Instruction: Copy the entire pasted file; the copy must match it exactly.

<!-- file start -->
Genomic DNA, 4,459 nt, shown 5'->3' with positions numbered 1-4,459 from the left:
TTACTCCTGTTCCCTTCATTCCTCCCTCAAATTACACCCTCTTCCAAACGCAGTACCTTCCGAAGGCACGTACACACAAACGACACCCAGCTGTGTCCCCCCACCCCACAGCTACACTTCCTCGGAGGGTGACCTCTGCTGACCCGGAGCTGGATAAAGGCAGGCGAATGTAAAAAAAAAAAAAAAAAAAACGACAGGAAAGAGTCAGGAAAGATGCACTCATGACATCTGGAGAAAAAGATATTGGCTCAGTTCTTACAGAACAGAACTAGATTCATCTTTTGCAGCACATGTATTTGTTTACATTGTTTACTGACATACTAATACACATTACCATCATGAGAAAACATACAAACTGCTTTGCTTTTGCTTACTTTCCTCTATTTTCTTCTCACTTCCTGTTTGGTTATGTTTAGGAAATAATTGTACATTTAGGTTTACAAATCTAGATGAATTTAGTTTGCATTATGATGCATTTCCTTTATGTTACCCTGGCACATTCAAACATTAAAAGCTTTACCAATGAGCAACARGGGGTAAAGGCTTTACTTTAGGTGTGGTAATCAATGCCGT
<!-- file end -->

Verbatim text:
Genomic DNA, 4,459 nt, shown 5'->3' with positions numbered 1-4,459 from the left:
TTACTCCTGTTCCCTTCATTCCTCCCTCAAATTACACCCTCTTCCAAACGCAGTACCTTCCGAAGGCACGTACACACAAACGACACCCAGCTGTGTCCCCCCACCCCACAGCTACACTTCCTCGGAGGGTGACCTCTGCTGACCCGGAGCTGGATAAAGGCAGGCGAATGTAAAAAAAAAAAAAAAAAAAACGACAGGAAAGAGTCAGGAAAGATGCACTCATGACATCTGGAGAAAAAGATATTGGCTCAGTTCTTACAGAACAGAACTAGATTCATCTTTTGCAGCACATGTATTTGTTTACATTGTTTACTGACATACTAATACACATTACCATCATGAGAAAACATACAAACTGCTTTGCTTTTGCTTACTTTCCTCTATTTTCTTCTCACTTCCTGTTTGGTTATGTTTAGGAAATAATTGTACATTTAGGTTTACAAATCTAGATGAATTTAGTTTGCATTATGATGCATTTCCTTTATGTTACCCTGGCACATTCAAACATTAAAAGCTTTACCAATGAGCAACARGGGGTAAAGGCTTTACTTTAGGTGTGGTAATCAATGCCGT